We are in the midst of a war against queer people, against people of color, against women, against people with disabilities, against indigenous people. Know that these bills will eventually affect everyone, especially people at the intersections of those identities. It is terrifying. But the greatest thing we can do is to continue to raise our voices against it.
We will never stop fighting, I refuse to stop, you will get to wake up one morning and realize that you feel safe surrounded by people who love you, you will feel like yourself. On the days when your face or your body doesn’t match how you feel, know that you will wake up at 40, go downstairs to have breakfast, and find yourself staring at who you always thought you would be.
We will never stop fighting. There will be a day when we aren't afraid anymore. No more stares in the hallway, no more fear of someone finding out or telling our parents. We refuse to be eradicated. The motions this government is taking won’t get rid of us. Trans people have existed for centuries and we will continue to do so. Held up by the hands of our trans sisters of color who started this fight, We will keep fighting to prove we have a right to exist until the last brick is thrown.
Children are the most valuable resource of a country, but so vulnerable. Thirteen to eighteen—what a wonderful age. This is the perfect time to form habits! This is the perfect time to make bad choices.
Kids love to spend their teenage years doing drugs, having sex, and getting into car accidents (this is what movies tell me).
We have to protect the children. We have to protect them from making bad decisions.
So we will pass a law banning all performances including “male or female impersonators”. (In case that seven-year-old boy sees someone in drag and makes the bad decision of putting on a dress).
We will pass a law restricting all education on or discussion about gender or sexuality through grade 12. (In case that middle school girl hears about lesbians and makes the bad decision of developing a crush on her friend).
We will pass a law mandating that teachers report all suspected or self-identified transgender students to their parents and to the state—we promise it’s not like 1984 at all—(In case those students make the bad decision of trying to express themselves in a different way).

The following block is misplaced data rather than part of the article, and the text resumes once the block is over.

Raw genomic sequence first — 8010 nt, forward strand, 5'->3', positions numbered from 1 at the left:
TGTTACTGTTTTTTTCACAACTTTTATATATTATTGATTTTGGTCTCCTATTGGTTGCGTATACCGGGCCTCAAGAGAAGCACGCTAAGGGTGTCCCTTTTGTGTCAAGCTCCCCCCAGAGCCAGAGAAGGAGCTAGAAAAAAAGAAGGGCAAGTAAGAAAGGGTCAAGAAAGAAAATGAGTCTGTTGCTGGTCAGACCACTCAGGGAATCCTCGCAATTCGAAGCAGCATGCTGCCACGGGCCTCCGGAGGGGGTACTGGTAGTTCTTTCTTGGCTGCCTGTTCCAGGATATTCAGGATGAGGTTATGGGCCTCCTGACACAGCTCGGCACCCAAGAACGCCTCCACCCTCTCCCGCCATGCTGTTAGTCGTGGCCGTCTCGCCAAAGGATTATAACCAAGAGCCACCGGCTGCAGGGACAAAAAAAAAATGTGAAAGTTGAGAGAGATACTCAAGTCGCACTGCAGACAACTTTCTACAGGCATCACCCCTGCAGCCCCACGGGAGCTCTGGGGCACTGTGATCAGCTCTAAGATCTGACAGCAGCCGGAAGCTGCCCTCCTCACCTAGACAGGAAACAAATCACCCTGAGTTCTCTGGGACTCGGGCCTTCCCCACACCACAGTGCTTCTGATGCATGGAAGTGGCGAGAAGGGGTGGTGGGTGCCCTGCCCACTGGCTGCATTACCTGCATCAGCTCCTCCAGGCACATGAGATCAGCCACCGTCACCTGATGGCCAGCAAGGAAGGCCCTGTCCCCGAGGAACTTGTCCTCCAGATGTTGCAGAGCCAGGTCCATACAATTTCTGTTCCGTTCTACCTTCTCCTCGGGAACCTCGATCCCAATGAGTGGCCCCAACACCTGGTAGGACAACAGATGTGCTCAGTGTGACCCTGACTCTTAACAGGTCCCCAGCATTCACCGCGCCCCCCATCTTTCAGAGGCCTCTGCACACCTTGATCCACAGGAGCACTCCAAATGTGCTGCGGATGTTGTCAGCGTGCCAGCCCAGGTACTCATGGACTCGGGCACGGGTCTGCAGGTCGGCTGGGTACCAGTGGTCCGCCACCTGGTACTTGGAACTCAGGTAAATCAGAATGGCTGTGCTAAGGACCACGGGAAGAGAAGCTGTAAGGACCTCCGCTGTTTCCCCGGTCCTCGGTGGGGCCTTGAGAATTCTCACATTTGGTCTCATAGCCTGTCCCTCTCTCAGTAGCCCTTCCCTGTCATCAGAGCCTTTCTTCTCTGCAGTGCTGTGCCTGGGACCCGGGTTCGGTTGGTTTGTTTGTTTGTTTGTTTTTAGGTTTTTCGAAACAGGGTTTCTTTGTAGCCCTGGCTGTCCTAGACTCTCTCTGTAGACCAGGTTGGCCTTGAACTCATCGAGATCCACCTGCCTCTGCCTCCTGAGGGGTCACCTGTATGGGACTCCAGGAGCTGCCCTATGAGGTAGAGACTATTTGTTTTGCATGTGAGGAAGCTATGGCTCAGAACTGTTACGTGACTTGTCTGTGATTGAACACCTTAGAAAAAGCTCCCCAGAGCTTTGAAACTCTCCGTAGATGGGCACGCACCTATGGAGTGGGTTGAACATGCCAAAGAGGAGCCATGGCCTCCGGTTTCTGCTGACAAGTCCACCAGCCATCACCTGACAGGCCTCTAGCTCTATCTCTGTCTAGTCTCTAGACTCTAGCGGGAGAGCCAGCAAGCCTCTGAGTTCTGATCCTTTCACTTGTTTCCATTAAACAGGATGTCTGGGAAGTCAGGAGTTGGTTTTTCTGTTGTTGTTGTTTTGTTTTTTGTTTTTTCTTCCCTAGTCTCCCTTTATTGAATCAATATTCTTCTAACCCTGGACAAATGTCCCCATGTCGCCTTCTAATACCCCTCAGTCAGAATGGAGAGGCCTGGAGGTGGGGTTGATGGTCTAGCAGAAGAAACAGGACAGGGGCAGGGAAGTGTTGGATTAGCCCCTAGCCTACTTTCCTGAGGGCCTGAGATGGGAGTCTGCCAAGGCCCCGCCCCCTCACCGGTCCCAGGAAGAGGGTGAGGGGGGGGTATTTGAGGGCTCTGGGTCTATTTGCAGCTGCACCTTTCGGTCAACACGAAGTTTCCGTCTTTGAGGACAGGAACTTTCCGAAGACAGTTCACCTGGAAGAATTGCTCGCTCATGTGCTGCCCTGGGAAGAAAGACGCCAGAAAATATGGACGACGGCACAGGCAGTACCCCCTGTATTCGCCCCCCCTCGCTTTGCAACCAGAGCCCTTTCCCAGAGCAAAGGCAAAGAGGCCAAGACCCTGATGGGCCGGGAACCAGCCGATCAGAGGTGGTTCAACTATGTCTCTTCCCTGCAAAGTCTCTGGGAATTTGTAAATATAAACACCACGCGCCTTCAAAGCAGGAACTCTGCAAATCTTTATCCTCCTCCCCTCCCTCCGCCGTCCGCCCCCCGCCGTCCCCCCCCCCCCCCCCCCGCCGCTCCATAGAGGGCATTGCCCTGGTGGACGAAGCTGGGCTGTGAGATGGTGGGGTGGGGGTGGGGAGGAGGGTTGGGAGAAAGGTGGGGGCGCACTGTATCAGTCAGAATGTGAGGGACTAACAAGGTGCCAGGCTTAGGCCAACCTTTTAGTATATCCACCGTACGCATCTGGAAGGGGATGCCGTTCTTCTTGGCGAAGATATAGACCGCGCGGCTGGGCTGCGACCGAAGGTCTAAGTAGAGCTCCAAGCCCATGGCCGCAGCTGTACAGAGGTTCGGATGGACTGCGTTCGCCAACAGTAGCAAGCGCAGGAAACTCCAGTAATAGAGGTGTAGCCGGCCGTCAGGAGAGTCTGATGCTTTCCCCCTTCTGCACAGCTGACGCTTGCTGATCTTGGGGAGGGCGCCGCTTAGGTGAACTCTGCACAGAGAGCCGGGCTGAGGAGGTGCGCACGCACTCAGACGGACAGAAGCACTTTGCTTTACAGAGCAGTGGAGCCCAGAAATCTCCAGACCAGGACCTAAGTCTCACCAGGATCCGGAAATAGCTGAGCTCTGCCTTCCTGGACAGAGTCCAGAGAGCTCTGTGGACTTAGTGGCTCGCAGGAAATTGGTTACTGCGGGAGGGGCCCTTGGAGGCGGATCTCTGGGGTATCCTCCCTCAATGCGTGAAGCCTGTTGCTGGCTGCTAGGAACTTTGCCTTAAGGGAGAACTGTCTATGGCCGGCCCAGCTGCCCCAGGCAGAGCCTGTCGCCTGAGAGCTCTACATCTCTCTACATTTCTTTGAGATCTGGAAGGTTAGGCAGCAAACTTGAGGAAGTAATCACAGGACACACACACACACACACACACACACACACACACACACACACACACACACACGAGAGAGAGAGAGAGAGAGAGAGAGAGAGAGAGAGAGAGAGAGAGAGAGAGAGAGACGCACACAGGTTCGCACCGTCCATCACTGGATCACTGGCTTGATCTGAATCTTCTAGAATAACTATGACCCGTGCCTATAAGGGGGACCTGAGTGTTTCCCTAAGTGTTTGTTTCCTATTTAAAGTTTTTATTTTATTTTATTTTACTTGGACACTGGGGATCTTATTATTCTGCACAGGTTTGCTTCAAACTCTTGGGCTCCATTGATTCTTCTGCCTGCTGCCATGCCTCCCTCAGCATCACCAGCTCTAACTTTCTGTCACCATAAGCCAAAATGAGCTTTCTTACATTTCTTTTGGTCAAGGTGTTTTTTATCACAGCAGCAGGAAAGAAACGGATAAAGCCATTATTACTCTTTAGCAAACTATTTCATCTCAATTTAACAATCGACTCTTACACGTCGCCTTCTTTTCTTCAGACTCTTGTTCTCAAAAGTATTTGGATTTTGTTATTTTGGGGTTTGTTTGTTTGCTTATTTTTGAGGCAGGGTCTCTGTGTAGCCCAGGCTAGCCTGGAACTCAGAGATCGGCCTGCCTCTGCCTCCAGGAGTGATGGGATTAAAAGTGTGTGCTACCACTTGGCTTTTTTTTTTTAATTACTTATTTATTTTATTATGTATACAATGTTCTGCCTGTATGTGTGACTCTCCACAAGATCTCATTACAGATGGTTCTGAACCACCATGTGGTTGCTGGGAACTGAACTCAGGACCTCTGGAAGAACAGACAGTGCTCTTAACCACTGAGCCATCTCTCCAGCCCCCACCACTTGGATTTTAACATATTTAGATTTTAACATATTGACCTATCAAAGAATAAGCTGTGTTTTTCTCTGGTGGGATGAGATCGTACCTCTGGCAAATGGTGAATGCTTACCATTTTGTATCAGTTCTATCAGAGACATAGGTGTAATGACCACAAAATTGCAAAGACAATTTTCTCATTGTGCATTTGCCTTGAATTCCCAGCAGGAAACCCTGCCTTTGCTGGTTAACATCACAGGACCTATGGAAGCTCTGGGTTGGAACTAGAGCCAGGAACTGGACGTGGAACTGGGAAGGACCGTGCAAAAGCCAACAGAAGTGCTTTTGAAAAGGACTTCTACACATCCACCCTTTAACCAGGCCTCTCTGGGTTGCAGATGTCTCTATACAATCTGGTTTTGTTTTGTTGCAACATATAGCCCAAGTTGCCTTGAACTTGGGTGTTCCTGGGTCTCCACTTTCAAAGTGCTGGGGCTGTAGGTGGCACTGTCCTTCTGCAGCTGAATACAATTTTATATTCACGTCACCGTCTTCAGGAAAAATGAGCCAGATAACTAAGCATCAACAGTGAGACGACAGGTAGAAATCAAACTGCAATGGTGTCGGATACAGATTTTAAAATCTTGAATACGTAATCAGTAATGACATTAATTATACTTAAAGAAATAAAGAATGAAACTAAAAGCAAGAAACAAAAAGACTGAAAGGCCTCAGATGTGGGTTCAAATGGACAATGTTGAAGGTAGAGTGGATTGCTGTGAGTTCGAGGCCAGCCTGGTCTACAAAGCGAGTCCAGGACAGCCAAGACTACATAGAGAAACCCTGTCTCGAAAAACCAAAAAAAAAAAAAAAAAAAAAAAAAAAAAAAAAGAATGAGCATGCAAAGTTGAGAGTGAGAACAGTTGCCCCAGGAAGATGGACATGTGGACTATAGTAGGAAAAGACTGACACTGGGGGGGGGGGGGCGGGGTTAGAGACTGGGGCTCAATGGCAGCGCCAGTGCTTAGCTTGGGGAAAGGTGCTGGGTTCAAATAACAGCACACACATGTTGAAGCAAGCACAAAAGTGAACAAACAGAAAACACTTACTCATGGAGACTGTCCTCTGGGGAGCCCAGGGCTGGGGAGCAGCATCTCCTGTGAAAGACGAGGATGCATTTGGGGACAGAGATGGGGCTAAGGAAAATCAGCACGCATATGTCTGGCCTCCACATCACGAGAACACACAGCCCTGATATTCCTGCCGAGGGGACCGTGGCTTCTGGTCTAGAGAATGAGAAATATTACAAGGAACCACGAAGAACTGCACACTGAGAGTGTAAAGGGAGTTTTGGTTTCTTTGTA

This is how we keep the children safe, right? Except I’ve read the statistics.
45 percent of LGBTQ youth seriously considered attempting suicide in the past year. 1 in 5 have attempted suicide. We are more likely to struggle with anxiety, depression, and—one statistic that stood out to me—about 50 percent of trans youth reported feeling depressed “all the time” in the past 30 days. I mean—all of the time.
The biggest factor in decreasing these alarmingly high rates of mental illness and suicidal ideation is a supportive environment. People need to feel like they are cared about, loved, and accepted by their families and their friends. Not everyone is lucky enough to have that acceptance at home, and that makes it even more important that when they come to school, they do feel safe. Laws like the real ones that I just talked about that are passing right now all across the country are not truly aimed at protecting children. If they were, their creators would read the statistics, like I have, and they would realize the damage that they have the potential to do.
It isn’t about protecting us; it’s about them stretching their egos as big as they will go, grabbing at whatever they can reach and exerting power over it, controlling everyone they can control. Those who scrabble for some feeling of power by throttling the free expression of teenagers are very small people.
We are bigger. We are more powerful. We have so much power by just being happy, and living how we want to live. Bigots are quintessentially scared people. They are scared of you and me because we are young and full of life and full of a love they cannot imagine.
Keep loving. Keep them scared.